Could someone please explain to me what is the difference in the two arrows$$\rightarrow$$ and $$\mapsto$$ For example in Probability wih Martingales (Willams) enter image description here

Thank you.


3 Answers 3


The arrow $\rightarrow$ denotes a mapping between two sets. The $\mapsto$ is telling you what it does to each element of the set. For example, I can define a function $f: \mathbb{R} \to \mathbb{R}$ by $f(x) := 2x$. Notice that the $\to$ is between the two real number sets. But, I can also express that $f(3) = 6$ by $3 \mapsto 6$. More generally, $f(x) := 2x$ can be written as $x \mapsto 2x$


We can say:$$f:\{1,2,3\}\to\{4, 5, 6\}$$ This is a function from the set $\{1,2,3\}$ to the set $\{4, 5, 6\}$. Both things on the right and left of the arrow are sets.

But, if we say: $$1\mapsto5$$ This says that when we put $1$ into the function/relation/whatnot, we get out a $5$. Both things on the left and right of the arrow are elements of the the domain/codomain.

This is not to say that we couldn't have a function like:* $$f:\{\{1, 2\},\{3, 4\},\{5, 6\}\}\to\{4, 5, 6\}\text{ such that:}\\\{1, 2\}\mapsto 4\\\vdots\\\text{etc.}$$ In this case, one of the things on the right/left of the $\mapsto$ is a set. We could even make both of the things a set; it doesn't matter for $\mapsto$, but $\to$ must have sets on both sides. The $\mapsto$ is really just specifying what we get out when we put in something.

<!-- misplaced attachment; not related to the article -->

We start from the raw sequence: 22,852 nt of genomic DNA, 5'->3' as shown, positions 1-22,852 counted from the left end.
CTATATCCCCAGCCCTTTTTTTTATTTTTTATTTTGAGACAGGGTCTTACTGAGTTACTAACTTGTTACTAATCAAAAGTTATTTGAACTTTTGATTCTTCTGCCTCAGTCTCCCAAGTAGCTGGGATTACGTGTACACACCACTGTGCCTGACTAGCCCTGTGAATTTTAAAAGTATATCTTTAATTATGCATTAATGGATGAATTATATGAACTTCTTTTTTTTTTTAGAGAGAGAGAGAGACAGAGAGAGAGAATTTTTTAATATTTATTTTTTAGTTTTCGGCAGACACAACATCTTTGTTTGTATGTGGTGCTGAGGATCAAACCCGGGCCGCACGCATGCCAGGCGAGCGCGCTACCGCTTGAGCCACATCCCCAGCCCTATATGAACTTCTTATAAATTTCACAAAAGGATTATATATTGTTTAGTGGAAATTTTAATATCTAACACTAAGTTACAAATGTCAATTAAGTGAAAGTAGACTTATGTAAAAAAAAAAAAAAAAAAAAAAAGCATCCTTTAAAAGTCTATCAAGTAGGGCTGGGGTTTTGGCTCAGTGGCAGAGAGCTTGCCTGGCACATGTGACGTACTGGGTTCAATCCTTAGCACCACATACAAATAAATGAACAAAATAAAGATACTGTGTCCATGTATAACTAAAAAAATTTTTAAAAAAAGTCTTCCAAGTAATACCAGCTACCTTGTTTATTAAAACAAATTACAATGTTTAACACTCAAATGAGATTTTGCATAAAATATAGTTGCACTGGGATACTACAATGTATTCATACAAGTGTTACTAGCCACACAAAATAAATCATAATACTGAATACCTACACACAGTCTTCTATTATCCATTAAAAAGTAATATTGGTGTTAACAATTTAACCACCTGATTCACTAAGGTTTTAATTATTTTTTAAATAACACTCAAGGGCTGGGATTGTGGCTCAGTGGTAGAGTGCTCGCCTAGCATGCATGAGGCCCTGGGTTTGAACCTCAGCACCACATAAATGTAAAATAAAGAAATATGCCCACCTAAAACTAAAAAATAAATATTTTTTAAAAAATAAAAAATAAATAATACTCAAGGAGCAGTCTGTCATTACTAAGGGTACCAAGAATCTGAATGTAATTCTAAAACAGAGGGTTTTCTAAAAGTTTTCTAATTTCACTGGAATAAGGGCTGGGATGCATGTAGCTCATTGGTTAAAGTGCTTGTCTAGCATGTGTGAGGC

• $\begingroup$ Thank you, very nice explanation. $\endgroup$
    – triomphe
    Aug 22, 2013 at 2:07

Typically $\to$ is used when specifying the domain and codomain of an arbitrary function while $\mapsto$ is used in explicit definitions. So $f: A \to B$ means that $f$ is a function with domain $A$ and codomain $B$ (note $B$ might not be the range of $f$). Notice this doesn't define a specific $f$ from $A$ to $B$, but instead could represent any such function.

On the other hand, when I say $f: \mathbb{R} \to \mathbb{R}$ is defined by $f: x \mapsto x^2$, the second arrow simply says that this is the function $f(x) = x^2$.


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